Smartphone Absorption

The moment I realized I needed to break up with my phone came just over two years ago. I had recently had a baby and was feeding her in a darkened room as she cuddled on my lap. It was an intimate, tender moment — except for one detail. She was gazing at me … and I was on eBay, scrolling through listings for Victorian-era doorknobs.

Catherine Price: How to Break Up With Your Phone

Planet Strawberry

Who pursues their goals with monomaniacal focus, oblivious to the possibility of negative consequences? Who adopts a scorched-earth approach to increasing market share? This hypothetical strawberry-picking AI does what every tech startup wishes it could do — grows at an exponential rate and destroys its competitors until it’s achieved an absolute monopoly. The idea of superintelligence is such a poorly defined notion that one could envision it taking almost any form with equal justification: a benevolent genie that solves all the world’s problems, or a mathematician that spends all its time proving theorems so abstract that humans can’t even understand them. But when Silicon Valley tries to imagine superintelligence, what it comes up with is no-holds-barred capitalism.

Ted Chiang: Silicon Valley Is Turning Into Its Own Worst Fear

Tax Cuts Are Not Magic

Today, Republicans extol the virtues of lowering marginal tax rates, citing as their model the Tax Reform Act of 1986, which lowered the top individual income tax rate to just 28 percent from 50 percent, and the corporate tax rate to 34 percent from 46 percent. What follows, they say, would be an economic boon. Indeed, textbook tax theory says that lowering marginal tax rates while holding revenue constant unambiguously raises growth.

But there is no evidence showing a boost in growth from the 1986 act. The economy remained on the same track, with huge stock market crashes — 1987’s “Black Monday,” 1989’s Friday the 13th “mini-crash” and a recession beginning in 1990. Real wages fell.

I helped create the GOP tax myth. Trump is wrong: Tax cuts don’t equal growth.

Pulling Back the Rug

I believe that the world has now seen what we have been sweeping under the rug for many many years — thinking we were in a post-racial society. … I think that this catalyst shows the world, 1: that it’s a problem, a real problem, that exists in our country; 2: that white extremism should be classified as terrorism, and now that we attached the terrorism word to it, it will get more resources. It will be at the top of people’s minds.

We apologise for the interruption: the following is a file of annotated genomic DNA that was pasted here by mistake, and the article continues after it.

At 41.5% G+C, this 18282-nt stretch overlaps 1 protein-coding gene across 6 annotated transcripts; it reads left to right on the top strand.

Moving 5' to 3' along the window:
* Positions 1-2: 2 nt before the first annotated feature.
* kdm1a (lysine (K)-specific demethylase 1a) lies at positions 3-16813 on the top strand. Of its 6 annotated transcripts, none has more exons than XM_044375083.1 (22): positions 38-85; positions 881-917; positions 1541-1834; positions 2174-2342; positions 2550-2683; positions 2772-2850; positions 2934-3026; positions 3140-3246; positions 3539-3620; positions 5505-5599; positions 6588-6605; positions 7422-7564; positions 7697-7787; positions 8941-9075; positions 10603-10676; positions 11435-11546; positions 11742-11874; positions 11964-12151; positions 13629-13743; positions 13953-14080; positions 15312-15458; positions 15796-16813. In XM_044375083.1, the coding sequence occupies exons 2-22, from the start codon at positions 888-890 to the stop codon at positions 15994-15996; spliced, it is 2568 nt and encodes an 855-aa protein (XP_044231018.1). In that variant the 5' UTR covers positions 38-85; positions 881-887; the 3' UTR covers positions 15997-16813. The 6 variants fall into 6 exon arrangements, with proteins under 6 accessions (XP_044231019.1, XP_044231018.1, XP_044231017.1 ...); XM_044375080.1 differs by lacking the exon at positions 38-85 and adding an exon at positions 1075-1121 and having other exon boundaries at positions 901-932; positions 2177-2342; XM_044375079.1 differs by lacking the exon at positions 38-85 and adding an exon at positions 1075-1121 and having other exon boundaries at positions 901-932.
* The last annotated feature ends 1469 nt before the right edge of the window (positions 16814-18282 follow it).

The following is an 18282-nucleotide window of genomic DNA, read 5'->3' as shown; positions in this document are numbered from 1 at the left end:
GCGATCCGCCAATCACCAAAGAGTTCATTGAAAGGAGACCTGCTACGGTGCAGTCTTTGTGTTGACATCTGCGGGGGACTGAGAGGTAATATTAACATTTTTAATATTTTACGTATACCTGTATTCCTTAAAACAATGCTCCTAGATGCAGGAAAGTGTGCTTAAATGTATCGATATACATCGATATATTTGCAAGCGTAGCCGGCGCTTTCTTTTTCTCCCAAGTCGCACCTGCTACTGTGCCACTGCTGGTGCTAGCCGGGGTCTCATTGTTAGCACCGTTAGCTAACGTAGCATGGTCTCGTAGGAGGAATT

What people need to understand is that since Sept. 11, more Americans have been killed on U.S. soil by white supremacists than by any other foreign or domestic group combined by a factor of two. Yet we don’t really talk about that, nor do we even call these instances, of the shooting at Charleston, S.C., or what happened at Oak Creek, Wis., at the Sikh temple or even what happened in Charlottesville this weekend — as terrorism.

Former white supremacist Christian Picciolini on Charlottesville as a (possible) turning point

Rock Beats Scissors

The white nationalist riot in Charlottesville, a city that boasts “diversity makes us stronger,” made a lot of things clear. One of them is that generic solutions to the racial problem — bland affirmations of inclusiveness, tolerance and “free speech” — will no longer work. Indeed, they have never worked, at least not on their own. The problem of discrimination and equality in America has been far more dynamic, operating like an oversized historical game of paper-rock-scissors. And in such a game, throwing the same thing over and over again is never a good idea.

N. D. B. Connolly: Charlottesville showed that liberalism can’t defeat white supremacy. Only direct action can.

Population Concentration

By 2040, 70 percent of Americans are expected to live in the 15 largest states, which are also home to the overwhelming majority of the 30 largest cities in the country. By extension, 30 percent of Americans will live in the other 35 states. That means that the 70 percent of Americans get all of 30 Senators and 30 percent of Americans get 70 Senators.

David Birdsell, Ph. D., Dean of the Baruch College Marxe School of Public and International Affairs

We’re in trouble if a cow in Wyoming has more proportional representation in the Senate than the average Texan or New Yorker.

The Solution is Always More Tax Cuts

The tax cuts for the wealthy frequently advocated by Republican politicians are viewed unfavorably by many voters, polls show. The Public Religion Research Institute, a nonpartisan group that conducts public-opinion surveys, found that 57 percent of Americans nationally, including over a third of Republicans, support increasing taxes on those earning at least $250,000 a year. By contrast, Brownback’s policies reduced them drastically.

Yet Dan Cox, the institute’s research director, said that Brownback’s defeat did not augur more victories for Republicans pursuing more moderate economic policies. He said Republican policymakers and their advisers around the country are likely to view the example of Kansas as a failure of implementation, rather than one of principle, and they will argue that Kansas’s experiment would have succeeded had the legislature reduced spending even more.

The Washington Post: Republicans are predicting the beginning of the end of the tea party in Kansas

As the saying goes, conservatism never fails, it is only failed.

The Same Kind of People

“My fear is that this is probably the first time in my memory that it seems we have the same kind of people on both sides — in the Kremlin and in the White House. The same people. It’s probably why they like each other. It’s not a matter of policy, but it’s that they feel that they are alike. They care less for democracy and values, and more for personal success, however that is defined.”

The New Yorker: Trump, Putin, and the New Cold War